DEAR DOCTOR K: Do women need to take special precautions to prevent a stroke?
DEAR READER: Yes, they do – and a new set of guidelines published earlier this year helps us to understand what those steps should be. The guidelines discuss stroke risk factors that women should consider from adolescence to old age.
The first thing that may be surprising about the guidelines is that they include stroke prevention advice for young women.
Take, for example, young women who are thinking about going on the birth control pill. Oral contraceptives boost the risk of stroke, even in younger women.
The risk of oral contraceptives causing a stroke starts to increase when women reach age 35.
In women over age 35 who also smoke, the risk of stroke increases considerably. I advise such women to avoid using estrogen-containing pills, patches or devices.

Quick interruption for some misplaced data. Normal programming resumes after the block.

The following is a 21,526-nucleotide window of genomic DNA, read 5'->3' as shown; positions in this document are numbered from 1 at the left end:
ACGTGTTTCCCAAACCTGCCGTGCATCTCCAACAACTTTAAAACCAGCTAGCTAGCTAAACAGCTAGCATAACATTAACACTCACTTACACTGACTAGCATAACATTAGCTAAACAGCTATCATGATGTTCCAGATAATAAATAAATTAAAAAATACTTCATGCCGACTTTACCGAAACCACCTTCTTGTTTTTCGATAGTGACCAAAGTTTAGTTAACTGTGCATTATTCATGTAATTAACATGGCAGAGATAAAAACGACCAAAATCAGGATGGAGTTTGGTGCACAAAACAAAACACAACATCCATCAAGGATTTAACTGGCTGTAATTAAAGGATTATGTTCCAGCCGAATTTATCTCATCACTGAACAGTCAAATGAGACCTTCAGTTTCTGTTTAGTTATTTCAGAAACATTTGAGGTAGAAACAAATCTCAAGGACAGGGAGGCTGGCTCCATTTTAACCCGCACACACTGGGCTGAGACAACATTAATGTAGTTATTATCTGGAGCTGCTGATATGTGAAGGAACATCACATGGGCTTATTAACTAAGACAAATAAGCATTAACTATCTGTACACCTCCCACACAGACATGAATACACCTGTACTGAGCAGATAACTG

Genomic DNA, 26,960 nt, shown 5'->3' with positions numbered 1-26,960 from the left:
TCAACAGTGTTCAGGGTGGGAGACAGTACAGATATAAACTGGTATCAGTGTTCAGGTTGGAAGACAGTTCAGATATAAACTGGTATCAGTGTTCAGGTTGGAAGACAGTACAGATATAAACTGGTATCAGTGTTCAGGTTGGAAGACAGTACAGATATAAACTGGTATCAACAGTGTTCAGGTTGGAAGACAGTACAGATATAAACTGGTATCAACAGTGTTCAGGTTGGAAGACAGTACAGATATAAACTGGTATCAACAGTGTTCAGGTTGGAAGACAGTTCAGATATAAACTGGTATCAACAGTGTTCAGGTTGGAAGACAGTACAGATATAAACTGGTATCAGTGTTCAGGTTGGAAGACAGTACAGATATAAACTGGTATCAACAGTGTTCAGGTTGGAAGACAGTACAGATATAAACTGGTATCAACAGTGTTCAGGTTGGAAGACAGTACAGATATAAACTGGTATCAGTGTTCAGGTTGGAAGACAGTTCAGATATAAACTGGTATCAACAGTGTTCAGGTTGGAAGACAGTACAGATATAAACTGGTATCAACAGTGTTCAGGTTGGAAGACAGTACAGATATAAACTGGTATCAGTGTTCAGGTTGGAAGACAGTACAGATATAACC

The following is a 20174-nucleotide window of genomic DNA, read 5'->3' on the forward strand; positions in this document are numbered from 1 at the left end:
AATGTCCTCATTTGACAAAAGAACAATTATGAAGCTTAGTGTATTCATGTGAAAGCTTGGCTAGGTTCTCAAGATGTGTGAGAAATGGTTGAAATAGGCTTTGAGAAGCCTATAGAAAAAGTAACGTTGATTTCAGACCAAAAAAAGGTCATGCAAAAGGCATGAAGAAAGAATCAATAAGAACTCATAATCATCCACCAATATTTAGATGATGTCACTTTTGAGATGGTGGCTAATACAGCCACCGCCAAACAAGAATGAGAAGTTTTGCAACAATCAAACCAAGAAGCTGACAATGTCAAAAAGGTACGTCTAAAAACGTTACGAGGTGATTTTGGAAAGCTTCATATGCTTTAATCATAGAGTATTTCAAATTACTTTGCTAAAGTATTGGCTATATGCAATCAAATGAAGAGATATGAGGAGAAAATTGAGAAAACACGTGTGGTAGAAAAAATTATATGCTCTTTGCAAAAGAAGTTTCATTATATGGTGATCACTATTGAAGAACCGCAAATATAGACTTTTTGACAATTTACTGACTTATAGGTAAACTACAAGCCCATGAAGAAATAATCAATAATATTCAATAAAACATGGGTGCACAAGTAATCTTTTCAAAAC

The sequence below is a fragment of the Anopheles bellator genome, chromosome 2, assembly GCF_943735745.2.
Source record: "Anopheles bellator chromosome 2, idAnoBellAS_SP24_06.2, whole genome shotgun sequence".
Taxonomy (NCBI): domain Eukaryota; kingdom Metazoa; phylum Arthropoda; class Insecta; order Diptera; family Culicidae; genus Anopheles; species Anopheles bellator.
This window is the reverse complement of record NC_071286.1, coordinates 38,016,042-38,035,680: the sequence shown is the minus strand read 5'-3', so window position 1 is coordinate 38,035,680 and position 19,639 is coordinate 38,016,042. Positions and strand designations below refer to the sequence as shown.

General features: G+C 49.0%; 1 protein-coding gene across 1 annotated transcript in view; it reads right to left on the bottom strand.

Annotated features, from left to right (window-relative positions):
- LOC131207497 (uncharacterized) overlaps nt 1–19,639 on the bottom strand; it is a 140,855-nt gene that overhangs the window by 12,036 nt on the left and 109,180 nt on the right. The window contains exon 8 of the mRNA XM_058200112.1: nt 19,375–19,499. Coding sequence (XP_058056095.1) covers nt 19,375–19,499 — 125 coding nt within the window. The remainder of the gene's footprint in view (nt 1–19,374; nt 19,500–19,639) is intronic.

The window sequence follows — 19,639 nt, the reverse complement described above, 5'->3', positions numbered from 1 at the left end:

The guidelines note that about one in 12 women develops pre-eclampsia or other blood pressure problems during pregnancy. Untreated pre-eclampsia can lead to strokes. The guidelines recommend that women who have had pre-eclampsia, or are at risk for developing it, take low-dose aspirin until delivery.
Pre-eclampsia disappears after delivery. But women who develop it are more likely to develop high blood pressure later in life, which then puts them at risk for stroke if not properly diagnosed and treated.
Atrial fibrillation is a fast and irregular heartbeat. It is also a leading cause of stroke, more so in women than in men. Women with this condition should take a blood-thinning drug to help prevent stroke.
The guidelines also recommend that women ages 65 to 79 talk with their doctor about taking a daily baby aspirin (81 milligrams) to reduce the risk of stroke.
So even though strokes can occur in women of all ages, we now know how to reduce the risks considerably.
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